Fifth: According to the BATFE, almost 90% of gun crimes are acquired through the black market and it takes on average about 11 years for the police to recover those guns. Still, such guns are eventually traced back to the criminal. Microstamped guns, on the other hand, can only link a gun to the lawful owner of it. So, a criminal is likely to turn to a gun source that can never be traced to him: the law-abiding gun owner. Gun thefts are likely then to become more frequent in jurisdictions, such as California, where firearm microstamping laws have been enacted.
Sixth, Similarly, one of the biggest dangers is the possibility that anyone could collect microstamped shell casings from firing ranges and plant them at the scene of a crime. This ultimately could lead to a false arrest or implicate an innocent person in criminal activity, and police can expend needless resources “on a wild goose chase.”
Seventh: It’s unlikely that microstamping technology would be admissible in court. In 1993, the U.S. Supreme Court in Daubert v. Merrell Dow Pharmaceuticals, Inc., ruled that scientific evidence produced at trial must not only be relevant, but reliable. Microstamping technology, to date, isn’t reliable because it has not gone through extensive peer review to warrant a finding of reliability.
Eight: Credible estimates by gun manufacturers suggest that the cost of a gun incorporating this technology would increase by $100 to $200. As we all know, a “good” semiautomatic pistol can run anywhere from $500 to $1,000, or more. This additional expense would place the cost of owning a semiautomatic pistol well out of reach of many, if not, most Americans.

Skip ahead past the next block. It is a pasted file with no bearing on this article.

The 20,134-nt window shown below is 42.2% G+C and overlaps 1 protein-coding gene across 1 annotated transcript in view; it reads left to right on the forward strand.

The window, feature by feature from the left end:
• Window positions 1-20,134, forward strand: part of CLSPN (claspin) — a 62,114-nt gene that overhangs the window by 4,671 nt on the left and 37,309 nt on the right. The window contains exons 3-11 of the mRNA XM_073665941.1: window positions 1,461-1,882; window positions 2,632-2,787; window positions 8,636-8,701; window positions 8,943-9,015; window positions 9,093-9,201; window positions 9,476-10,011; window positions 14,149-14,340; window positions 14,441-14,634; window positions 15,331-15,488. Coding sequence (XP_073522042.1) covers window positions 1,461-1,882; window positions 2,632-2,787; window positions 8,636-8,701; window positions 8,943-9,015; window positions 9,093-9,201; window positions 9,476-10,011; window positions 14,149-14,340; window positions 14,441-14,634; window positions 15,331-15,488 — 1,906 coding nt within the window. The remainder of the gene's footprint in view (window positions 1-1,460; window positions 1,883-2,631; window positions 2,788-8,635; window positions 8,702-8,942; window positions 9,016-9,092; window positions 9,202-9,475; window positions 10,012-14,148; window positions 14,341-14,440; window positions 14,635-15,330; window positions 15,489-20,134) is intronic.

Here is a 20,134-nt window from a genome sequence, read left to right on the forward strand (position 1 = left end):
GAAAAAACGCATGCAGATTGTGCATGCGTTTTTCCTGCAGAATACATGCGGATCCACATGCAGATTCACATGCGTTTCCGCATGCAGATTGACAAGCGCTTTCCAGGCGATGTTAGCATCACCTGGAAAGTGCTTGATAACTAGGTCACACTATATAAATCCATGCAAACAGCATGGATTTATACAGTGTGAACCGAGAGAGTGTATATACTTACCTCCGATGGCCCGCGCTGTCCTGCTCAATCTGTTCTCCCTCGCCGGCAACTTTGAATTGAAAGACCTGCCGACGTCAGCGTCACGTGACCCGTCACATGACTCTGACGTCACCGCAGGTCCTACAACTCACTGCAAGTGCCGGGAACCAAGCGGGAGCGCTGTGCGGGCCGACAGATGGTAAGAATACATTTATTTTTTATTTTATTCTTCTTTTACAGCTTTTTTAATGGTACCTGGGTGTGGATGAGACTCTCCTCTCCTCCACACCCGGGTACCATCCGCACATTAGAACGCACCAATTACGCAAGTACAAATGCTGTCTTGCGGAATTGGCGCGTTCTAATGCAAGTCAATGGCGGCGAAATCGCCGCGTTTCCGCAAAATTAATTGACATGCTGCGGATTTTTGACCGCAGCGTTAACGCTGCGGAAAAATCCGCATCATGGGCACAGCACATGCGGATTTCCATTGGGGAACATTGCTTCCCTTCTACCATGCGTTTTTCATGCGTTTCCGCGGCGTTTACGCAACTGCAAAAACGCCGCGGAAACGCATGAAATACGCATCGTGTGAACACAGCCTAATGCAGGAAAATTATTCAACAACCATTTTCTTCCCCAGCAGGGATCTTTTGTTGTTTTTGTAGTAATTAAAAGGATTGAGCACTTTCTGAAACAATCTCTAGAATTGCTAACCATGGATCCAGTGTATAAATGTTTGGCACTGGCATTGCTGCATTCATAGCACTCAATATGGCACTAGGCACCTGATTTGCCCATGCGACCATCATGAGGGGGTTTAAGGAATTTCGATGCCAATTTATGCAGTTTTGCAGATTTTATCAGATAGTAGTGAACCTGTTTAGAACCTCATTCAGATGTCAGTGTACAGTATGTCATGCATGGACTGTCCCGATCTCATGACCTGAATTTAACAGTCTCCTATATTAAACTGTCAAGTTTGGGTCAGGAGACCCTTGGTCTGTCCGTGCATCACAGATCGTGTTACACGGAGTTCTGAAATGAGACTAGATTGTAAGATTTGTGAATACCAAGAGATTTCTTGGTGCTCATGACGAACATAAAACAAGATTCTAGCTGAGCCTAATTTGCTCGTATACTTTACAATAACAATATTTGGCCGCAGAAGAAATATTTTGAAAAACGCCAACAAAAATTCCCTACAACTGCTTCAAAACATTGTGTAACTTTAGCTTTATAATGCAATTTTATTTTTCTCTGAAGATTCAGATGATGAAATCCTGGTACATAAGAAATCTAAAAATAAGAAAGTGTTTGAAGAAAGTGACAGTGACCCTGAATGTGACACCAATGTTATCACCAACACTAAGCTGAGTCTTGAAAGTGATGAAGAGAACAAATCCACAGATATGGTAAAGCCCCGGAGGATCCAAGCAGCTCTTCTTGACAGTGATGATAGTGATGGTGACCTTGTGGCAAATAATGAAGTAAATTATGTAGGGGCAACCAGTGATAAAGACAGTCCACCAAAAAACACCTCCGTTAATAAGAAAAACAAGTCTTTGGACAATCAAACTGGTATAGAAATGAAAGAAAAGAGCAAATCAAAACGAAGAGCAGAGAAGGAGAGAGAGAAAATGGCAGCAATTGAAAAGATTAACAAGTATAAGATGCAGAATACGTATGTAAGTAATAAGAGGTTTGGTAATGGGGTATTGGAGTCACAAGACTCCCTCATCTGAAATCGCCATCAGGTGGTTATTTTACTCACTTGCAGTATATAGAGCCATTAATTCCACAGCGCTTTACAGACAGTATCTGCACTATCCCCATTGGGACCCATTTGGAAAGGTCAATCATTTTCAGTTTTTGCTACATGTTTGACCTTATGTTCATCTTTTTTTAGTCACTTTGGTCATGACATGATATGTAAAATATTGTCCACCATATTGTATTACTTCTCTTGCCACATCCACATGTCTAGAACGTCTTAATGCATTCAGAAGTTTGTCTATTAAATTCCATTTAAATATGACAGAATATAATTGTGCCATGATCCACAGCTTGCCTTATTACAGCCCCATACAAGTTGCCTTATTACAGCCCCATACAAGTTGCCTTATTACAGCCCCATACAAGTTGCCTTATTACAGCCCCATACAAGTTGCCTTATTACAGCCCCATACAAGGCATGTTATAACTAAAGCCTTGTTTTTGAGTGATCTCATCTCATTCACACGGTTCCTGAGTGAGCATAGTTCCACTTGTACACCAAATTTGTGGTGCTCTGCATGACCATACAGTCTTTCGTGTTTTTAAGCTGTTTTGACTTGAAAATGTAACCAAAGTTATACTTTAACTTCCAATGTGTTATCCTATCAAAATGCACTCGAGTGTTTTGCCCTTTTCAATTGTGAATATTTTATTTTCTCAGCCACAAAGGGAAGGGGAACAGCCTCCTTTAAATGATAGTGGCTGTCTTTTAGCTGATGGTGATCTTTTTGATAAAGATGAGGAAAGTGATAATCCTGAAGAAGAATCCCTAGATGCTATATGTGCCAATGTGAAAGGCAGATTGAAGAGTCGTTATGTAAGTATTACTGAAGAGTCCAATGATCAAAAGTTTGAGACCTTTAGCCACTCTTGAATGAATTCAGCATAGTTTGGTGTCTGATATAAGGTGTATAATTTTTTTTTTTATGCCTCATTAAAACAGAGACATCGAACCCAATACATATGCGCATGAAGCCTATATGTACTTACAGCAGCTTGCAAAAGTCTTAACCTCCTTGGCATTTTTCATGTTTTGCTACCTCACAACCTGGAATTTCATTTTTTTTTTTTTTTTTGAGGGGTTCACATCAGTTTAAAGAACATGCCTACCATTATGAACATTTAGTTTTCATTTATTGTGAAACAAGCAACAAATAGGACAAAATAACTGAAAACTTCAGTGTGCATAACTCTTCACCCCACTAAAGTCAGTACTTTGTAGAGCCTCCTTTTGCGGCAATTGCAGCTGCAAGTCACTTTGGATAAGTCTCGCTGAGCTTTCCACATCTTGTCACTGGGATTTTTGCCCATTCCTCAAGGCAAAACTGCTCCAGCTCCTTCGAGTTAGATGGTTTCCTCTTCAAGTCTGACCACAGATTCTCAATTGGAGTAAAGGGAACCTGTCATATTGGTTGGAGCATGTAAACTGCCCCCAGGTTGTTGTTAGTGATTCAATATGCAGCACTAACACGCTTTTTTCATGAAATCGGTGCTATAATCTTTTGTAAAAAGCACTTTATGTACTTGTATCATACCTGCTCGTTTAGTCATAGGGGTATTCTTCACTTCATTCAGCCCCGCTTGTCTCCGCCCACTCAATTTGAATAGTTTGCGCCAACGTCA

Ninth: There is the so-called “remainder problem.” There are millions of handguns presently on the market. None of them make use of microstamping technology. California law doesn’t require retrofitting of those guns. Could you imagine the backlash among residents of the State, if California did? Also, many handguns are revolvers. Revolvers do not eject spent shell casings. Criminals need only use a revolver in the commission of a crime to defeat the technology.
Tenth: Smith & Wesson and Sturm Ruger, will not sell semiautomatic handguns in California. Microstamping adds too much cost to the manufacturing process and does nothing to promote gun safety. In effect, then, California’s microstamping law acts as a restraint on trade.
This brings us to the most important question, “does microstamping infringe on our Second Amendment Right to Keep and Bear Arms?”
California’s “Unsafe Handgun Act” is a prelude to gun registration. It requires precisely what Lizotte warns against. It turns microstamping of firearms into a de facto registration scheme because California law requires etching more than a random series of alphanumeric characters on a firearm, but the make, model and serial number of the firearm itself, none of which, at the moment, at least, can be reliably read anyway.
As the Federal Government and certain State Governments seek to keep track of all Americans, to learn ever more about us – our thoughts and habits, our hopes and fears, our beliefs and dreams, what we own or simply what we may wish to own – the microstamping of firearms is yet one more device through which Big Government controls our lives. Registered guns make confiscation of guns much easier. Confiscation of guns is a salient feature of a “Police State.” It isn’t a feature of a “Free Republic.”
Thank you.Copyright © 2014 Roger J Katz (Towne Criour) and Stephen L. D’Andrilli (Publius) All Rights Reserved.